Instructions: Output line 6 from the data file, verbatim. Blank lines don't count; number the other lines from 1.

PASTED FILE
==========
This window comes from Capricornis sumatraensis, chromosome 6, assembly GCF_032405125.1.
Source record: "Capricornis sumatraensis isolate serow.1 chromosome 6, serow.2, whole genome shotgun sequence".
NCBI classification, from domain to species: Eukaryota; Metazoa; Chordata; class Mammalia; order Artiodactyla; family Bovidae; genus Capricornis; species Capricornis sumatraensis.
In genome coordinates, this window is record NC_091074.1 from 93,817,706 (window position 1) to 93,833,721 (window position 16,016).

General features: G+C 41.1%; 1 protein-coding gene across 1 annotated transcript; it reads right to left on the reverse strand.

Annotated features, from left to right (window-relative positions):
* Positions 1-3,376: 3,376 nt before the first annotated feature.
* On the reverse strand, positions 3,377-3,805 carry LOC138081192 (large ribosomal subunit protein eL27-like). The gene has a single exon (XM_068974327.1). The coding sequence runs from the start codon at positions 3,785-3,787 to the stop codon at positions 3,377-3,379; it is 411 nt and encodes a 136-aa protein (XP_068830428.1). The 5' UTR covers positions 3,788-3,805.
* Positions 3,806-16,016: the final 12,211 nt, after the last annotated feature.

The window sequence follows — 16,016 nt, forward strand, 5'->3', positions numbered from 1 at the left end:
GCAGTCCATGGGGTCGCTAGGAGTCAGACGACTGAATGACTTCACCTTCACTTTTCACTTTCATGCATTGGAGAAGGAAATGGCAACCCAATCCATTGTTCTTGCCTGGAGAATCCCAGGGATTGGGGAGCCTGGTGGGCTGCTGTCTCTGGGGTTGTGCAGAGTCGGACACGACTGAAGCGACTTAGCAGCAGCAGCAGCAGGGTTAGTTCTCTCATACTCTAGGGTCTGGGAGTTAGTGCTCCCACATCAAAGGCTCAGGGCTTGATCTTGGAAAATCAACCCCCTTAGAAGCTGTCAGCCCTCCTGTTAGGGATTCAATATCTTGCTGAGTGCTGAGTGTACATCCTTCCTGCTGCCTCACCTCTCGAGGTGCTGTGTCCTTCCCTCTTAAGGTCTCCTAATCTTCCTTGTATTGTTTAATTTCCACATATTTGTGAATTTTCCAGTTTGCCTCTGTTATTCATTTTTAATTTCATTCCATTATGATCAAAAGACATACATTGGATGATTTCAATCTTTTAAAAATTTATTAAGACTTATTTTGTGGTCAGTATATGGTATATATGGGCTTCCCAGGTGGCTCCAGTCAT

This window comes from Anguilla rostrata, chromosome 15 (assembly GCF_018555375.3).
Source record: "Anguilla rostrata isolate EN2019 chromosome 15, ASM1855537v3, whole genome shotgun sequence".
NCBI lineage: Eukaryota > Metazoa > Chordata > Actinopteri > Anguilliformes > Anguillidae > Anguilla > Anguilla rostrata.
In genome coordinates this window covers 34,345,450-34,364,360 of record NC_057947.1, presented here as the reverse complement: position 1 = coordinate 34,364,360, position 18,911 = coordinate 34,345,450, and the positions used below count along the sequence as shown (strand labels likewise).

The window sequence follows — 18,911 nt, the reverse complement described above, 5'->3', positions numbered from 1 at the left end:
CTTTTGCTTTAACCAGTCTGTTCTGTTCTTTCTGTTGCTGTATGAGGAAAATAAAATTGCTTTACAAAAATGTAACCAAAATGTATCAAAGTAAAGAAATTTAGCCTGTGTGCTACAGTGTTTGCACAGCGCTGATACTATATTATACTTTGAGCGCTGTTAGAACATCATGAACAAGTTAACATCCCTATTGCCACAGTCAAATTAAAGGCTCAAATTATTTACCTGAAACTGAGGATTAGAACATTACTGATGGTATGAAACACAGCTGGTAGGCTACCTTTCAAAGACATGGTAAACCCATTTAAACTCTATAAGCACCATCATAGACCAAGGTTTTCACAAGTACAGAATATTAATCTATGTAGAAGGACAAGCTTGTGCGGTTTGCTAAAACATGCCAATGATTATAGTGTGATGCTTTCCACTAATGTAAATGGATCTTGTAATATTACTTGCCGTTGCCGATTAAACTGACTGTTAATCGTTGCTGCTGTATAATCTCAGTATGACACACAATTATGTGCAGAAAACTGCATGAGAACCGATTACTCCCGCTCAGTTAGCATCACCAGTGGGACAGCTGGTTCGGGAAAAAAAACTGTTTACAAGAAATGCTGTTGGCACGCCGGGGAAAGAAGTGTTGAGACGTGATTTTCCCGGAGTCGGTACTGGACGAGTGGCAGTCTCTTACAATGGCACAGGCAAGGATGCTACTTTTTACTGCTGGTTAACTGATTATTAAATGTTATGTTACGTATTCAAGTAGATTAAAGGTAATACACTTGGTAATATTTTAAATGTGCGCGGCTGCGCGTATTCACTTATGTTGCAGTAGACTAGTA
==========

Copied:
Annotated features, from left to right (window-relative positions):